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You Don't Have to Say You Love Me: A Memoir

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Sherman Alexie

12 Hours 0 Minutes

Hachette Book Group USA

June 2017

Audio Book Summary

A searing, deeply moving memoir about family, love, loss, and forgiveness from the critically acclaimed, bestselling National Book Award-winning author of The Absolutely True Diary of a Part-Time Indian.

Family relationships are never simple. But Sherman Alexie's bond with his mother Lillian was more complex than most. She plunged her family into chaos with a drinking habit, but shed her addiction when it was on the brink of costing her everything. She survived a violent past, but created an elaborate facade to hide the truth. She selflessly cared for strangers, but was often incapable of showering her children with the affection that they so desperately craved. She wanted a better life for her son, but it was only by leaving her behind that he could hope to achieve it. It's these contradictions that made Lillian Alexie a beautiful, mercurial, abusive, intelligent, complicated, and very human woman.

When she passed away, the incongruities that defined his mother shook Sherman and his remembrance of her. Grappling with the haunting ghosts of the past in the wake of loss, he responded the only way he knew how: he wrote. The result is a stunning memoir filled with raw, angry, funny, profane, tender memories of a childhood few can imagine, much less survive. An unflinching and unforgettable remembrance, You Don't Have to Say You Love Me is a powerful, deeply felt account of a complicated relationship.

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  • Danielle S

    You haven't read this book until you hear Sherman narrate it himself. His emotions drip from each word and induce crying and laughter, often at once. Through his concrete and descriptive words, he helps to provide more of a tangible experience for the reader. You are there with him as he hides in his room from predators at a party, moves to a scary new school, has brain surgery and of course develops a complex relationship with his mother and his family. If you want to know what it's often like to grow up on a poverty stricken American Indian reservation, read this. If you want a visceral description of structural violence, read this. Every American should read this memoir.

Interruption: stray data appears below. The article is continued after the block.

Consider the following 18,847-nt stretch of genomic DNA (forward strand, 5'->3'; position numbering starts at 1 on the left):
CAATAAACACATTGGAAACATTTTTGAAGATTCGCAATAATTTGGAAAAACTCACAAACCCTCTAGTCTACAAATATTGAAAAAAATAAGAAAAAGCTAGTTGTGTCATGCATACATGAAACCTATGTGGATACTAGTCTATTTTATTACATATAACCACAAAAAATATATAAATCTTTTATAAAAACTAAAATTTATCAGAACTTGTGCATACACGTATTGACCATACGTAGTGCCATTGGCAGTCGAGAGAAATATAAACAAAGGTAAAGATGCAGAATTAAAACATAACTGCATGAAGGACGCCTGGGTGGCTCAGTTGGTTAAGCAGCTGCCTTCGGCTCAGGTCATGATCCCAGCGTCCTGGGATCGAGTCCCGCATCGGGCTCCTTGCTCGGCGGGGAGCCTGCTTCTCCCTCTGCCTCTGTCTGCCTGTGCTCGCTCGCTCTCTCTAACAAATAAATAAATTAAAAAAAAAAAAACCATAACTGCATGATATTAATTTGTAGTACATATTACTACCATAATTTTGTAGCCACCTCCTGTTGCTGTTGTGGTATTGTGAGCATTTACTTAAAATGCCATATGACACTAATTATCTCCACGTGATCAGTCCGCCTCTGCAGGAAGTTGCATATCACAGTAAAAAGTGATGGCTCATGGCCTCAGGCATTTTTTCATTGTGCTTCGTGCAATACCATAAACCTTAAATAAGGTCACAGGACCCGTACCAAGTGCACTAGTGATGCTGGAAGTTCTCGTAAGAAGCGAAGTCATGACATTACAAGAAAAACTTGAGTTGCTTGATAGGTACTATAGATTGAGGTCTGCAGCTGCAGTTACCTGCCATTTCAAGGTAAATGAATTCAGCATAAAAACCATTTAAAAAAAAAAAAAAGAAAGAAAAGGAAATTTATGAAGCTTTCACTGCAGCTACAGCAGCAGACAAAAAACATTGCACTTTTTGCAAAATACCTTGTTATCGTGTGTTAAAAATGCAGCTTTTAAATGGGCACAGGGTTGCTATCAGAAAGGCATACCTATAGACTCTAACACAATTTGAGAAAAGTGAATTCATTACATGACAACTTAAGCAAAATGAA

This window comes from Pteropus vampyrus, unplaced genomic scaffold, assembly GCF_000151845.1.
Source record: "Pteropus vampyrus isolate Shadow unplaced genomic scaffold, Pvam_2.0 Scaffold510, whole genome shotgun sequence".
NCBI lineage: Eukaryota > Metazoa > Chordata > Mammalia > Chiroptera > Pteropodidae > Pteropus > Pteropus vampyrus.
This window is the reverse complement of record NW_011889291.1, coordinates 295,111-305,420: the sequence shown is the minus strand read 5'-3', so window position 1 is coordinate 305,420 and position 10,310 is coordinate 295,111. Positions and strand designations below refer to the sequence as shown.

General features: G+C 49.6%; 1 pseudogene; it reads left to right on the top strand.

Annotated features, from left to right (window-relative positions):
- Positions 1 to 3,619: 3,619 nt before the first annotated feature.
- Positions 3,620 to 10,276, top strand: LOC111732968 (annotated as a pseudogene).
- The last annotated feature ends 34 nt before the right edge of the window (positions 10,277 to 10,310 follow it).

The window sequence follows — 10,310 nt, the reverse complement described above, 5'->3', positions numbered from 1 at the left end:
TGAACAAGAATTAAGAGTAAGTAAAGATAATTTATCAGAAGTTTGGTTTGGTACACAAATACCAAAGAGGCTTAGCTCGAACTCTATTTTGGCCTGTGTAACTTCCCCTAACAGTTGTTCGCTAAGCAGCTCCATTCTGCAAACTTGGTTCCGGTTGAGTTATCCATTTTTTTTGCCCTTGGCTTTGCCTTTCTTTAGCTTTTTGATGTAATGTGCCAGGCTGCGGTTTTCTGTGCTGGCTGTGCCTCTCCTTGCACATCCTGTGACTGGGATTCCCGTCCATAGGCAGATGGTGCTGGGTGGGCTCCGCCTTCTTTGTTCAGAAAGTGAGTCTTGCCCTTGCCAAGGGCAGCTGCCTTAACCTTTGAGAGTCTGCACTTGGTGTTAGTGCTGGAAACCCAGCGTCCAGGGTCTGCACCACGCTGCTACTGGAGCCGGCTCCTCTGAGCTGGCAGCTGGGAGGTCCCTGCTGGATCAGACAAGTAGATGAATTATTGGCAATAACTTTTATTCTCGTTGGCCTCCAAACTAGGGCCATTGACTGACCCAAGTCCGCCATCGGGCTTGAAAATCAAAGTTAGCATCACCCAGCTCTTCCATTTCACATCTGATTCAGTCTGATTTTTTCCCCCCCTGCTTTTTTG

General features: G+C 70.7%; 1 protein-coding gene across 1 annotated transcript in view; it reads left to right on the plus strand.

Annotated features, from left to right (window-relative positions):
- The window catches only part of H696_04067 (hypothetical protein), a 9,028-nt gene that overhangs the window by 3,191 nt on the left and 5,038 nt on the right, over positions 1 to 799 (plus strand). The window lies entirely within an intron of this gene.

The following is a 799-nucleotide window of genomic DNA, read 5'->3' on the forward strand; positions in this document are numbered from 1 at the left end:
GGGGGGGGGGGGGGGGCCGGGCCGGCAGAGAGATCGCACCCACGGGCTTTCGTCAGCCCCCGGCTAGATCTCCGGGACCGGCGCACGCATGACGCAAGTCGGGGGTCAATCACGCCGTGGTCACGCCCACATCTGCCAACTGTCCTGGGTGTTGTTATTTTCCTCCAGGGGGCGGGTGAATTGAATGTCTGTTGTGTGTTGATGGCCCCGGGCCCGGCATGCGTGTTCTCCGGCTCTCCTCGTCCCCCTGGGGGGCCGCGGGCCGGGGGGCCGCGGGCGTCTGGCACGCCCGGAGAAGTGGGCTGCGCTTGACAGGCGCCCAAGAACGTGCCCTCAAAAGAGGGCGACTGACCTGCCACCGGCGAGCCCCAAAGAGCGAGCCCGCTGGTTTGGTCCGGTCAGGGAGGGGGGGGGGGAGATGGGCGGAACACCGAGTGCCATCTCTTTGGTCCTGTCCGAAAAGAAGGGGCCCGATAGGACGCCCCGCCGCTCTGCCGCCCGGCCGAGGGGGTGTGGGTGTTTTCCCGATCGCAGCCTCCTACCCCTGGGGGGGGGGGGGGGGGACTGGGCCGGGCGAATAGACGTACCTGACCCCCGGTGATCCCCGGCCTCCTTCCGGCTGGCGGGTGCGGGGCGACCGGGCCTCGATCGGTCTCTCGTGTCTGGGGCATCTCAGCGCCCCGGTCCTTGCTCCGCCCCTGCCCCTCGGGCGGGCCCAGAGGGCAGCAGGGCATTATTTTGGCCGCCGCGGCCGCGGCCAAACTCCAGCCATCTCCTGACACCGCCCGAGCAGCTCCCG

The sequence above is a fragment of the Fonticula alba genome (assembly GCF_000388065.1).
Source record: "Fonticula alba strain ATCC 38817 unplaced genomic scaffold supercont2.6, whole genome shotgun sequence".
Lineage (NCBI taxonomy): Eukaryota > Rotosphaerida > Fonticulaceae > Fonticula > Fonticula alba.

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  • Parisa S

    This is one of those books you have to listen to on tape. With Sherman Alexis narrating, we're taken into the tragedy, the humor, and the perplexities of his life, more than words could portray. He laughs as he recalls old family stories, cries while talking about challenging moments, and even breaks into song during his intermittent poems. A lovely read and one I would highly recommend.

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  • Nadia A.

    Brutal and heavy and uneven in parts. By the end, you'll feel as though you've survived something, too.

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  • Edith k

    After enjoying his short stories, I was very disappointed in this memoir. I realize it came out of his guts, literally, but most of the more honest revelations left me disgusted rather than enlightened. That it was cathartic for him I have no doubt, but as a reader I found it unnecessary. Perhaps he can now move on and I can go back to more of his earlier work.

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